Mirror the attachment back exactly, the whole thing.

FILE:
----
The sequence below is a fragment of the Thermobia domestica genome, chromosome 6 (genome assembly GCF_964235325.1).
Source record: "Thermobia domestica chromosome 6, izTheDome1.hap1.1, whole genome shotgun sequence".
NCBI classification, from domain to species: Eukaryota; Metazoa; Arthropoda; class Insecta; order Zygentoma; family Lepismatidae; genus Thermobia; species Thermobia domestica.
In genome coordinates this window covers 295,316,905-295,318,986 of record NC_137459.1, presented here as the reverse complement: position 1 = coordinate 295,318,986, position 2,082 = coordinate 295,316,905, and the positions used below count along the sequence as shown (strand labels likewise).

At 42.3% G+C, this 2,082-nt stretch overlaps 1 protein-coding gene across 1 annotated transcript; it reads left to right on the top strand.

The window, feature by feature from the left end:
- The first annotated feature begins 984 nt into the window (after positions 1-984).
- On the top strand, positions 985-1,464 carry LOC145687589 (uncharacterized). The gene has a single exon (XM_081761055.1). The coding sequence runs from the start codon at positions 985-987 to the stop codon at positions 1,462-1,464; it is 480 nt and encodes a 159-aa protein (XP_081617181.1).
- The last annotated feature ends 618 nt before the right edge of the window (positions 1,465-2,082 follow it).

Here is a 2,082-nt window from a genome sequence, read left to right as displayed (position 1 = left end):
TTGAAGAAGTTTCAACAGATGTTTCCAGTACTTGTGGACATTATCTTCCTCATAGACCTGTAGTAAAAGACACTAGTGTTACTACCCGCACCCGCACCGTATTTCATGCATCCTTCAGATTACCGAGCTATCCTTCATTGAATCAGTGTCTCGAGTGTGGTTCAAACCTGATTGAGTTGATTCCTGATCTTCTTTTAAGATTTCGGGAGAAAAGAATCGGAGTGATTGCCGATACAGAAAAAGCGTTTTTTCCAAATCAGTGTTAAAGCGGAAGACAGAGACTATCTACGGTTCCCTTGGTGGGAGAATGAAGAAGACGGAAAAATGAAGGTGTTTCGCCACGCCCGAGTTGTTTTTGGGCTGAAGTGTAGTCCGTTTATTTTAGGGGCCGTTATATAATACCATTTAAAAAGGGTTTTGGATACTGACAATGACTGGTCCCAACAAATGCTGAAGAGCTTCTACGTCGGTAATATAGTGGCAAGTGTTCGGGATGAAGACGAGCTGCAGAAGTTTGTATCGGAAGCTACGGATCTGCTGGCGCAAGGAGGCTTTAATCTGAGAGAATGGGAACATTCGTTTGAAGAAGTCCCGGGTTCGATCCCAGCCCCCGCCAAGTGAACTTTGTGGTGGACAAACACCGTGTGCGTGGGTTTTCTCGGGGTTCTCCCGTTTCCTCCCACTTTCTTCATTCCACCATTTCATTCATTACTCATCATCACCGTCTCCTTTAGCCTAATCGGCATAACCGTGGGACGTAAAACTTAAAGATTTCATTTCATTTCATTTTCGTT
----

The sequence below is a fragment of the Thermobia domestica genome, chromosome 6 (genome assembly GCF_964235325.1).
Source record: "Thermobia domestica chromosome 6, izTheDome1.hap1.1, whole genome shotgun sequence".
NCBI classification, from domain to species: Eukaryota; Metazoa; Arthropoda; class Insecta; order Zygentoma; family Lepismatidae; genus Thermobia; species Thermobia domestica.
In genome coordinates this window covers 295,316,905-295,318,986 of record NC_137459.1, presented here as the reverse complement: position 1 = coordinate 295,318,986, position 2,082 = coordinate 295,316,905, and the positions used below count along the sequence as shown (strand labels likewise).

At 42.3% G+C, this 2,082-nt stretch overlaps 1 protein-coding gene across 1 annotated transcript; it reads left to right on the top strand.

The window, feature by feature from the left end:
- The first annotated feature begins 984 nt into the window (after positions 1-984).
- On the top strand, positions 985-1,464 carry LOC145687589 (uncharacterized). The gene has a single exon (XM_081761055.1). The coding sequence runs from the start codon at positions 985-987 to the stop codon at positions 1,462-1,464; it is 480 nt and encodes a 159-aa protein (XP_081617181.1).
- The last annotated feature ends 618 nt before the right edge of the window (positions 1,465-2,082 follow it).

Here is a 2,082-nt window from a genome sequence, read left to right as displayed (position 1 = left end):
TTGAAGAAGTTTCAACAGATGTTTCCAGTACTTGTGGACATTATCTTCCTCATAGACCTGTAGTAAAAGACACTAGTGTTACTACCCGCACCCGCACCGTATTTCATGCATCCTTCAGATTACCGAGCTATCCTTCATTGAATCAGTGTCTCGAGTGTGGTTCAAACCTGATTGAGTTGATTCCTGATCTTCTTTTAAGATTTCGGGAGAAAAGAATCGGAGTGATTGCCGATACAGAAAAAGCGTTTTTTCCAAATCAGTGTTAAAGCGGAAGACAGAGACTATCTACGGTTCCCTTGGTGGGAGAATGAAGAAGACGGAAAAATGAAGGTGTTTCGCCACGCCCGAGTTGTTTTTGGGCTGAAGTGTAGTCCGTTTATTTTAGGGGCCGTTATATAATACCATTTAAAAAGGGTTTTGGATACTGACAATGACTGGTCCCAACAAATGCTGAAGAGCTTCTACGTCGGTAATATAGTGGCAAGTGTTCGGGATGAAGACGAGCTGCAGAAGTTTGTATCGGAAGCTACGGATCTGCTGGCGCAAGGAGGCTTTAATCTGAGAGAATGGGAACATTCGTTTGAAGAAGTCCCGGGTTCGATCCCAGCCCCCGCCAAGTGAACTTTGTGGTGGACAAACACCGTGTGCGTGGGTTTTCTCGGGGTTCTCCCGTTTCCTCCCACTTTCTTCATTCCACCATTTCATTCATTACTCATCATCACCGTCTCCTTTAGCCTAATCGGCATAACCGTGGGACGTAAAACTTAAAGATTTCATTTCATTTCATTTTCGTT